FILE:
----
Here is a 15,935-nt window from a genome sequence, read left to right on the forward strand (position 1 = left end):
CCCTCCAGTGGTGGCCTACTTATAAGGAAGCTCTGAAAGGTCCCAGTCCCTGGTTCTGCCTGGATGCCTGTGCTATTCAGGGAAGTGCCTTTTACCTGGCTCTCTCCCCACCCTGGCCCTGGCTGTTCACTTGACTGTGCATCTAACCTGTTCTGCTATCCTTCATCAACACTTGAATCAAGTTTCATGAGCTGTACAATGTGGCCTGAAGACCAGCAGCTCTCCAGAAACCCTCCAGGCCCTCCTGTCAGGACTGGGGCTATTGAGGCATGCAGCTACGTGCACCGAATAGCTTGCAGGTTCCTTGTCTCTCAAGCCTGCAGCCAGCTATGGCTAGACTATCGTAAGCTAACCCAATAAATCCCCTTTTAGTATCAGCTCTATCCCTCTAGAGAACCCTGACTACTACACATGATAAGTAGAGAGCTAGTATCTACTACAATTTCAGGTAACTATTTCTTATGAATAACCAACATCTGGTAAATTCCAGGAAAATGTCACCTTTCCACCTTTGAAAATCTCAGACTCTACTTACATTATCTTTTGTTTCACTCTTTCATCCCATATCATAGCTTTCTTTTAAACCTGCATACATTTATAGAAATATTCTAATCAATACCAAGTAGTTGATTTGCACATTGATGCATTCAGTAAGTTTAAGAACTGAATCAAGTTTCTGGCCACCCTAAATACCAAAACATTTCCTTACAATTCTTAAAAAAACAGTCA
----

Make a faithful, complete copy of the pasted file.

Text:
Here is a 15,935-nt window from a genome sequence, read left to right on the forward strand (position 1 = left end):
CCCTCCAGTGGTGGCCTACTTATAAGGAAGCTCTGAAAGGTCCCAGTCCCTGGTTCTGCCTGGATGCCTGTGCTATTCAGGGAAGTGCCTTTTACCTGGCTCTCTCCCCACCCTGGCCCTGGCTGTTCACTTGACTGTGCATCTAACCTGTTCTGCTATCCTTCATCAACACTTGAATCAAGTTTCATGAGCTGTACAATGTGGCCTGAAGACCAGCAGCTCTCCAGAAACCCTCCAGGCCCTCCTGTCAGGACTGGGGCTATTGAGGCATGCAGCTACGTGCACCGAATAGCTTGCAGGTTCCTTGTCTCTCAAGCCTGCAGCCAGCTATGGCTAGACTATCGTAAGCTAACCCAATAAATCCCCTTTTAGTATCAGCTCTATCCCTCTAGAGAACCCTGACTACTACACATGATAAGTAGAGAGCTAGTATCTACTACAATTTCAGGTAACTATTTCTTATGAATAACCAACATCTGGTAAATTCCAGGAAAATGTCACCTTTCCACCTTTGAAAATCTCAGACTCTACTTACATTATCTTTTGTTTCACTCTTTCATCCCATATCATAGCTTTCTTTTAAACCTGCATACATTTATAGAAATATTCTAATCAATACCAAGTAGTTGATTTGCACATTGATGCATTCAGTAAGTTTAAGAACTGAATCAAGTTTCTGGCCACCCTAAATACCAAAACATTTCCTTACAATTCTTAAAAAAACAGTCA